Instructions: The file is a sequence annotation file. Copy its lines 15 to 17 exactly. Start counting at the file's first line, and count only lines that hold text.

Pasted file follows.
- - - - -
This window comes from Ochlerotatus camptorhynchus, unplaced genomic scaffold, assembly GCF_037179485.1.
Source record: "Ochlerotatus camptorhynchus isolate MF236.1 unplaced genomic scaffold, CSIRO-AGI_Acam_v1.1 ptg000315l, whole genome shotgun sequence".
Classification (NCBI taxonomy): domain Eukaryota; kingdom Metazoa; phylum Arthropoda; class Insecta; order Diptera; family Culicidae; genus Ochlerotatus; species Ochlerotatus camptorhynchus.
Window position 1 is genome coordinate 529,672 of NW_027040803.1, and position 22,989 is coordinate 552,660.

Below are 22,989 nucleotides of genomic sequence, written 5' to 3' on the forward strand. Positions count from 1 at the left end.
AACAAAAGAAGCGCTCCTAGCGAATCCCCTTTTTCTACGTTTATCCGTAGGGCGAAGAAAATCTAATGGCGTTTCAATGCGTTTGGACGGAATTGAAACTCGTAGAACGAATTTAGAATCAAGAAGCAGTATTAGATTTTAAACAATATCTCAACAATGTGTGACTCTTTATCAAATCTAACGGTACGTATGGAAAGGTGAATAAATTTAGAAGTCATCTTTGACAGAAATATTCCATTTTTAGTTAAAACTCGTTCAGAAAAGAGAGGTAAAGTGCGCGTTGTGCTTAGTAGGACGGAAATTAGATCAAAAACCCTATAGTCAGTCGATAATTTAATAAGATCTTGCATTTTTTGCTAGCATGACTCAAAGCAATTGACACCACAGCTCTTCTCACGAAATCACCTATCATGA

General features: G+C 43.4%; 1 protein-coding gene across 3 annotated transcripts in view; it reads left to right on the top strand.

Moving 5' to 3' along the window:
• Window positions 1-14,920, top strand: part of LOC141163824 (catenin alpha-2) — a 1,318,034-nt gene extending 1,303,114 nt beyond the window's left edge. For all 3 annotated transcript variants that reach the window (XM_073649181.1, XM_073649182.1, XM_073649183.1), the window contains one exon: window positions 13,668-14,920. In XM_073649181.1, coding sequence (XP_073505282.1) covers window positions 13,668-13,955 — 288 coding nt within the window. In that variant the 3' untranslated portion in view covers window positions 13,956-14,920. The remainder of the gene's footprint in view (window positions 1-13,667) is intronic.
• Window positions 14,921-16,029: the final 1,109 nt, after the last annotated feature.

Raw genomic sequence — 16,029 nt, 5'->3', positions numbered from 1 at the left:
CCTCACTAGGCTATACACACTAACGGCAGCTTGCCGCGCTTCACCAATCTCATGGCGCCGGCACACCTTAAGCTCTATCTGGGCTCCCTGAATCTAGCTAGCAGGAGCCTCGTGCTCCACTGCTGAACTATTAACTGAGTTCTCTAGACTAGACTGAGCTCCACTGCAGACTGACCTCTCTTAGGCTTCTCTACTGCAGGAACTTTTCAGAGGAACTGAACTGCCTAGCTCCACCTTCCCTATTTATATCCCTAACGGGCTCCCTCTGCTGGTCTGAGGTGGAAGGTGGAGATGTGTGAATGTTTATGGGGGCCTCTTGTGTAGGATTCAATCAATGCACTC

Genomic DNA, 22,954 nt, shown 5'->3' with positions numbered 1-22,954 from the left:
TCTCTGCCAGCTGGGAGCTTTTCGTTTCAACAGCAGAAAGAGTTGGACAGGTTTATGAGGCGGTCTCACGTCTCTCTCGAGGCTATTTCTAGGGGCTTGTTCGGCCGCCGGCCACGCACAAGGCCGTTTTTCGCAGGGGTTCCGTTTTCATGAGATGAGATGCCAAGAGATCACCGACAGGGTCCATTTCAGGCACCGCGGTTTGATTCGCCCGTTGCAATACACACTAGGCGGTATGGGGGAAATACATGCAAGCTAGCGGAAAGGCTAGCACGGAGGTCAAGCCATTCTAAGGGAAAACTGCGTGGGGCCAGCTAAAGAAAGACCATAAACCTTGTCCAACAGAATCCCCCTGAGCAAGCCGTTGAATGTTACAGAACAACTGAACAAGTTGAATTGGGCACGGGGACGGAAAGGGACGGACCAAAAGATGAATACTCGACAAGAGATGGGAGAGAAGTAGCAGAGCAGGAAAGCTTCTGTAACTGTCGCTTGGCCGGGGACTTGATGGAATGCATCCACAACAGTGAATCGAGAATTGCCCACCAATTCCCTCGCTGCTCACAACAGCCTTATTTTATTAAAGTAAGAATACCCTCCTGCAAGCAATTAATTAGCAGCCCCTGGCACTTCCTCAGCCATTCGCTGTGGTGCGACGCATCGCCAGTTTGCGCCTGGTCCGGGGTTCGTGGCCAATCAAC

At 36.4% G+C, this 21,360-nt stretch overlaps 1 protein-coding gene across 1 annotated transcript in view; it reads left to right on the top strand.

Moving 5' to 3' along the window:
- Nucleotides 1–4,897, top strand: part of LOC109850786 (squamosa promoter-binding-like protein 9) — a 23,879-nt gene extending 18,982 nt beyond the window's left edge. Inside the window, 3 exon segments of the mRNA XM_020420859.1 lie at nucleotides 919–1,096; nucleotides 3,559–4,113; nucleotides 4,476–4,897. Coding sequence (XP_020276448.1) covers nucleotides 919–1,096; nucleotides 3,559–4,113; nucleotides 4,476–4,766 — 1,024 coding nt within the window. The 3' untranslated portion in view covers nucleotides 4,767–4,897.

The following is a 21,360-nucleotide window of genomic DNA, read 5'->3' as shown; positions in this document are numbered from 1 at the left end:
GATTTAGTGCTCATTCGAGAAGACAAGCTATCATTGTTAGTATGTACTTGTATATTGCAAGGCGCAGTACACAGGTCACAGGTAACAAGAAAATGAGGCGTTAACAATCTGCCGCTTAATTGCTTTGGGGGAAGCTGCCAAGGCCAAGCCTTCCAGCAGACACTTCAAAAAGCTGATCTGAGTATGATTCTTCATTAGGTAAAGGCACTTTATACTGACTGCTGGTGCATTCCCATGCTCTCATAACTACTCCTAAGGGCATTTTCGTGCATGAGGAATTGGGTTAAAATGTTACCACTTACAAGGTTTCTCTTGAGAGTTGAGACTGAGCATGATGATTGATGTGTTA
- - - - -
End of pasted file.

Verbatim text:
At 36.4% G+C, this 21,360-nt stretch overlaps 1 protein-coding gene across 1 annotated transcript in view; it reads left to right on the top strand.

Moving 5' to 3' along the window:
- Nucleotides 1–4,897, top strand: part of LOC109850786 (squamosa promoter-binding-like protein 9) — a 23,879-nt gene extending 18,982 nt beyond the window's left edge. Inside the window, 3 exon segments of the mRNA XM_020420859.1 lie at nucleotides 919–1,096; nucleotides 3,559–4,113; nucleotides 4,476–4,897. Coding sequence (XP_020276448.1) covers nucleotides 919–1,096; nucleotides 3,559–4,113; nucleotides 4,476–4,766 — 1,024 coding nt within the window. The 3' untranslated portion in view covers nucleotides 4,767–4,897.